I meant to write this on Monday, but things have been getting in the way. Last week was somewhat predictable. I ended up hiking 51 miles last week and I logged <1500 calories every day except for Saturday. I lost exactly 2 lbs, weighing in at 160.2 lbs on Saturday morning.

My totals for the mini-challenge were:

  • Week 1: Eat whatever, hiked 60 miles, gained 0.5 lbs
  • Week 2: Plug everything into MyFitnessPal, didn’t target a caloric deficit, hiked 48 miles & lost 1.1 lbs
  • Week 3: Plugged everything into MFP, targeted <1500 calories, hiked 51 miles, & lost 2 lbs

I could keep going and try a week 4 where I don’t exercise much or at all and maintain a really strict diet, and I’m sure I would still lose weight. I don’t want to do that, though, because consistent exercise is what keeps me sane. I’ve finally learned that weight is super important in order to do things I love (hike, snowboard, climb), I can only lose or maintain weight by watching diet, & exercise is for my mind/mindset.

I still struggle with getting to an ideal weight, which is ~150lbs for me. I will progress & then plateau for a long time. COVID has made it really tough because of boredom. I’m really hoping that I can find a groove and exit COVID (whenever that may be and whatever that may look like) at 155 lbs.

Agent’s Career Path of Success

I wrote “An Agent’s Career Path of Success” over the weekend in our company culture docs and received enough positive feedback that I thought I’d share it publicly. Our company has a really robust set of documentation and I started writing Culture Docs last year as I would think of how to solve problems at a high level. These culture docs were the beginning of what became our ~100 slide Culture Code deck.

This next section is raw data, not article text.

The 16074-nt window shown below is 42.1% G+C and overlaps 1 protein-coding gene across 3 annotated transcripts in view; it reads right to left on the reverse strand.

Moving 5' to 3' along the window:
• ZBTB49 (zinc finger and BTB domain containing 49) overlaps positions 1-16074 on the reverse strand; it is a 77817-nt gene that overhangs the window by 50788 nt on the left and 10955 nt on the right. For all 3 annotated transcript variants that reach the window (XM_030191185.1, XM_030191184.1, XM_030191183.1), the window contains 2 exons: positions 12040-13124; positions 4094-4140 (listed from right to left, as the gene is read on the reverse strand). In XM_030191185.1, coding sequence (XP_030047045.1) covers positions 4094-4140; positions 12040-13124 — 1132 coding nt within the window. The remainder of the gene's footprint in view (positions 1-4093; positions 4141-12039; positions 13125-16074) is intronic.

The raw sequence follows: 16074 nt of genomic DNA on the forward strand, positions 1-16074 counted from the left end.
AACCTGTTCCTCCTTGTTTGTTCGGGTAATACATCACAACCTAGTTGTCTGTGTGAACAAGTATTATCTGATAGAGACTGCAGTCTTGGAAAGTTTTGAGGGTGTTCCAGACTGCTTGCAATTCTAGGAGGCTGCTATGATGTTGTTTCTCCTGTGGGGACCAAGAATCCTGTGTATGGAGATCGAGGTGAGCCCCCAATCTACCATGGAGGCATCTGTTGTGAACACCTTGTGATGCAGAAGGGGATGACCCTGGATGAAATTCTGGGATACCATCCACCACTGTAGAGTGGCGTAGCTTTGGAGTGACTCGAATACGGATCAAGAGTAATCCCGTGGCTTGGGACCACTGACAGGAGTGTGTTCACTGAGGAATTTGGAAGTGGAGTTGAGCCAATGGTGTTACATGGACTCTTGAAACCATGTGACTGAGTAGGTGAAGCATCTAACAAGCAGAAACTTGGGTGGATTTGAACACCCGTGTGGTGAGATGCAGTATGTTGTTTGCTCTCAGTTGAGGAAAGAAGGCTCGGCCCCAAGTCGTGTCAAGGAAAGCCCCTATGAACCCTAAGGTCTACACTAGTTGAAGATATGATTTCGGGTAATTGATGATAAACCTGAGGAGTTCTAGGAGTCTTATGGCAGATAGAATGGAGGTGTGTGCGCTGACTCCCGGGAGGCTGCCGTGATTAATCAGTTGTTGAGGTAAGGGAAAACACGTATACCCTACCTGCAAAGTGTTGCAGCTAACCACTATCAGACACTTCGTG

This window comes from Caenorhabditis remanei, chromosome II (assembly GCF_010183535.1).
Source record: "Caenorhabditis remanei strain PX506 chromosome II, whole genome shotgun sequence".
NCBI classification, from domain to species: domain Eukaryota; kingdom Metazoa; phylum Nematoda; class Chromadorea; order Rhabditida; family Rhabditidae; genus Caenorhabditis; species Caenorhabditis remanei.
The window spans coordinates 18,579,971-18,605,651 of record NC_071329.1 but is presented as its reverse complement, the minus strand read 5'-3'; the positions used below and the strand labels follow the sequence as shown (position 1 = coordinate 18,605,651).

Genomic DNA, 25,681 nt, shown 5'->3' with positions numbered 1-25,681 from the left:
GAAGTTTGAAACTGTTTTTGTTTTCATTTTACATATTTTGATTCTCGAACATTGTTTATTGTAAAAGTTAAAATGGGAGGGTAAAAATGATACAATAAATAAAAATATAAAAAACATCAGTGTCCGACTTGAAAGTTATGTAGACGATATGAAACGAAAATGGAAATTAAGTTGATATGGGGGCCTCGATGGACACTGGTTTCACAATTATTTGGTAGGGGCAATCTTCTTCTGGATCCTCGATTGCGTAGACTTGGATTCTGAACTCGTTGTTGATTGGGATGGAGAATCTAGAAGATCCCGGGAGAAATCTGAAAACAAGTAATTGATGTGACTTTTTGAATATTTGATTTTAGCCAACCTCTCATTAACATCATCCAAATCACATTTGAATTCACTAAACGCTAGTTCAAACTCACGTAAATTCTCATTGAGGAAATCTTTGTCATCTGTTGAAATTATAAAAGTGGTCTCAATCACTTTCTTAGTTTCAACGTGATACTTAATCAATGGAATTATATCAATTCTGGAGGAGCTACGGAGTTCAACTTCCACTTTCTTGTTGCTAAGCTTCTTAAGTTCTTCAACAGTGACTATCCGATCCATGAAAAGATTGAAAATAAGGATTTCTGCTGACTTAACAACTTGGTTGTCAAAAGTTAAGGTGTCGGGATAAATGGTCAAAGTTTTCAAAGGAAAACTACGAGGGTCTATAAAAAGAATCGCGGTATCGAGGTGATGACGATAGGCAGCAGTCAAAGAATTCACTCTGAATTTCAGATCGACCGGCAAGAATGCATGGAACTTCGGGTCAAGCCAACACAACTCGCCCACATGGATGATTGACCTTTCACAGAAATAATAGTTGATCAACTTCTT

I wrote the “career path of success” to try and answer a common question I get from our successful agents: “What’s next?” Most people are happiest when they have opportunity to advance. When agents are new, they just want to sell enough homes to be secure. After agents become secure in their business and move beyond that security to a level of success, they naturally wonder “What comes next?”

An Agent’s Career Path of Success
While there are many career paths to success, this is a proven path to success that is filled with success. When agents begin in the business, it’s very scary but exciting. As agents find success, they naturally question “What’s next?” This is a proven career path that you can look forward to. Bear in mind that moving to the next phase is your choice. If you don’t want to manage people, an assistant & team is not necessary for your success. Many agents are much happier without management headaches. Each phase listed here is a profitable level of success and no phase is “more successful” than the previous (with exception, perhaps, of “new agent”.) Do what makes you happy. 🙂

New Buyer’s Agent – Establish Your Business

  • Goal: Hustle
  • You have plentiful time and you need to fill your pipeline.
  • Meet as many potential buyers in real life as possible. Set appointments.
  • Work a very broad geographic area.
  • Begin to build your SOI as you close transactions.
  • Career Transaction Goal: 25
  • SOI Transaction Goal: +20%

Experienced Buyer’s Agent – Build Efficiencies & Learn Processes

  • Goal: Work Smarter
  • Learn to time block & set reasonable boundaries.
  • Implement proven processes and systems.
  • Pre-qualify buyers prior to meeting them.
  • Begin to refine your geographic service area.
  • Learn the listing presentation & process.
  • Continue to build your SOI and close more referral transactions.
  • Career Transaction Goal: 50+
  • SOI Transaction Goal: +50%